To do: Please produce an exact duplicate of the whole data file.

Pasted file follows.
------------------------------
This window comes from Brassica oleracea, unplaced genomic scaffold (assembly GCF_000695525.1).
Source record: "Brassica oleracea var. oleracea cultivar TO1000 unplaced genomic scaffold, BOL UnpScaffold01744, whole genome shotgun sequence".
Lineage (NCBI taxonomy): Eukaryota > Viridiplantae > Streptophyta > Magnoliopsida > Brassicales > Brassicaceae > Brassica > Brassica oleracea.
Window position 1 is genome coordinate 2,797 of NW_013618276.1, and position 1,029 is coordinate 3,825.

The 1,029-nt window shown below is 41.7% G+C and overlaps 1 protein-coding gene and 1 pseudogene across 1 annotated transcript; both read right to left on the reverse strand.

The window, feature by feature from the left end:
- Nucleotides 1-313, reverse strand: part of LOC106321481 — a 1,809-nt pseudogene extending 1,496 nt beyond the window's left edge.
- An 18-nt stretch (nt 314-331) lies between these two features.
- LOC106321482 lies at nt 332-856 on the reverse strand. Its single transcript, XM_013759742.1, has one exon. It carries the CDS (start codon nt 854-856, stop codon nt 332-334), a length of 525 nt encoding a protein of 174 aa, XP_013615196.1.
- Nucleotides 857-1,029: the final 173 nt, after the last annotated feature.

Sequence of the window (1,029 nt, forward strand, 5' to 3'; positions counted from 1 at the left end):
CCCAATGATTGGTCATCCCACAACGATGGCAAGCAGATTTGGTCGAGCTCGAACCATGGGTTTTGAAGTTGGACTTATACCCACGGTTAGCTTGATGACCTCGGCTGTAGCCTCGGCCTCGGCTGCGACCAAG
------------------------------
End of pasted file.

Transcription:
This window comes from Brassica oleracea, unplaced genomic scaffold (assembly GCF_000695525.1).
Source record: "Brassica oleracea var. oleracea cultivar TO1000 unplaced genomic scaffold, BOL UnpScaffold01744, whole genome shotgun sequence".
Lineage (NCBI taxonomy): Eukaryota > Viridiplantae > Streptophyta > Magnoliopsida > Brassicales > Brassicaceae > Brassica > Brassica oleracea.
Window position 1 is genome coordinate 2,797 of NW_013618276.1, and position 1,029 is coordinate 3,825.

The 1,029-nt window shown below is 41.7% G+C and overlaps 1 protein-coding gene and 1 pseudogene across 1 annotated transcript; both read right to left on the reverse strand.

The window, feature by feature from the left end:
- Nucleotides 1-313, reverse strand: part of LOC106321481 — a 1,809-nt pseudogene extending 1,496 nt beyond the window's left edge.
- An 18-nt stretch (nt 314-331) lies between these two features.
- LOC106321482 lies at nt 332-856 on the reverse strand. Its single transcript, XM_013759742.1, has one exon. It carries the CDS (start codon nt 854-856, stop codon nt 332-334), a length of 525 nt encoding a protein of 174 aa, XP_013615196.1.
- Nucleotides 857-1,029: the final 173 nt, after the last annotated feature.

Sequence of the window (1,029 nt, forward strand, 5' to 3'; positions counted from 1 at the left end):
CCCAATGATTGGTCATCCCACAACGATGGCAAGCAGATTTGGTCGAGCTCGAACCATGGGTTTTGAAGTTGGACTTATACCCACGGTTAGCTTGATGACCTCGGCTGTAGCCTCGGCCTCGGCTGCGACCAAG